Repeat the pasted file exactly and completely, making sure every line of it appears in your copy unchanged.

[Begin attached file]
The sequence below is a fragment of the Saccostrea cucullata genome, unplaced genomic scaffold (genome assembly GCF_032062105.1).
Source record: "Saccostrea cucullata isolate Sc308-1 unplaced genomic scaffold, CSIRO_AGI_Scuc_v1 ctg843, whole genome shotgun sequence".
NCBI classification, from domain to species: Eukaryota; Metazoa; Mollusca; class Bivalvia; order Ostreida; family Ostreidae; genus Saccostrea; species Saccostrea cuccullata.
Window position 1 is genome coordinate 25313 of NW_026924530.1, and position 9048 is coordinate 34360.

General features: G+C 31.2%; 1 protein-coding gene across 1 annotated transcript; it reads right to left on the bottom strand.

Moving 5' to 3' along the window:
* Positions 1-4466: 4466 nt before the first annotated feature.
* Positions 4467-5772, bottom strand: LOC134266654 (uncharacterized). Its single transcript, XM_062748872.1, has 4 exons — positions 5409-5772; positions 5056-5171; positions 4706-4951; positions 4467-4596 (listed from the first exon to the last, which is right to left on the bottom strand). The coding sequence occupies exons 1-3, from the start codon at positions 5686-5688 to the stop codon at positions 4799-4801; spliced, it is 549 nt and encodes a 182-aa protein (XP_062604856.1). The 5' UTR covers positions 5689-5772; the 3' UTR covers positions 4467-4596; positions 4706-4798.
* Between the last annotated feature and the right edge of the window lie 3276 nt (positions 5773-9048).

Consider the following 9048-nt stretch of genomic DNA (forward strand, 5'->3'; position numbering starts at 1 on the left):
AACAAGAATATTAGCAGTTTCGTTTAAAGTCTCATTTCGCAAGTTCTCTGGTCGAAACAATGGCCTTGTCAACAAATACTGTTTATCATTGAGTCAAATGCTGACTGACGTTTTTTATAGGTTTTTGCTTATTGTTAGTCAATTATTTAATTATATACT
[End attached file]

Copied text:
The sequence below is a fragment of the Saccostrea cucullata genome, unplaced genomic scaffold (genome assembly GCF_032062105.1).
Source record: "Saccostrea cucullata isolate Sc308-1 unplaced genomic scaffold, CSIRO_AGI_Scuc_v1 ctg843, whole genome shotgun sequence".
NCBI classification, from domain to species: Eukaryota; Metazoa; Mollusca; class Bivalvia; order Ostreida; family Ostreidae; genus Saccostrea; species Saccostrea cuccullata.
Window position 1 is genome coordinate 25313 of NW_026924530.1, and position 9048 is coordinate 34360.

General features: G+C 31.2%; 1 protein-coding gene across 1 annotated transcript; it reads right to left on the bottom strand.

Moving 5' to 3' along the window:
* Positions 1-4466: 4466 nt before the first annotated feature.
* Positions 4467-5772, bottom strand: LOC134266654 (uncharacterized). Its single transcript, XM_062748872.1, has 4 exons — positions 5409-5772; positions 5056-5171; positions 4706-4951; positions 4467-4596 (listed from the first exon to the last, which is right to left on the bottom strand). The coding sequence occupies exons 1-3, from the start codon at positions 5686-5688 to the stop codon at positions 4799-4801; spliced, it is 549 nt and encodes a 182-aa protein (XP_062604856.1). The 5' UTR covers positions 5689-5772; the 3' UTR covers positions 4467-4596; positions 4706-4798.
* Between the last annotated feature and the right edge of the window lie 3276 nt (positions 5773-9048).

Consider the following 9048-nt stretch of genomic DNA (forward strand, 5'->3'; position numbering starts at 1 on the left):
AACAAGAATATTAGCAGTTTCGTTTAAAGTCTCATTTCGCAAGTTCTCTGGTCGAAACAATGGCCTTGTCAACAAATACTGTTTATCATTGAGTCAAATGCTGACTGACGTTTTTTATAGGTTTTTGCTTATTGTTAGTCAATTATTTAATTATATACT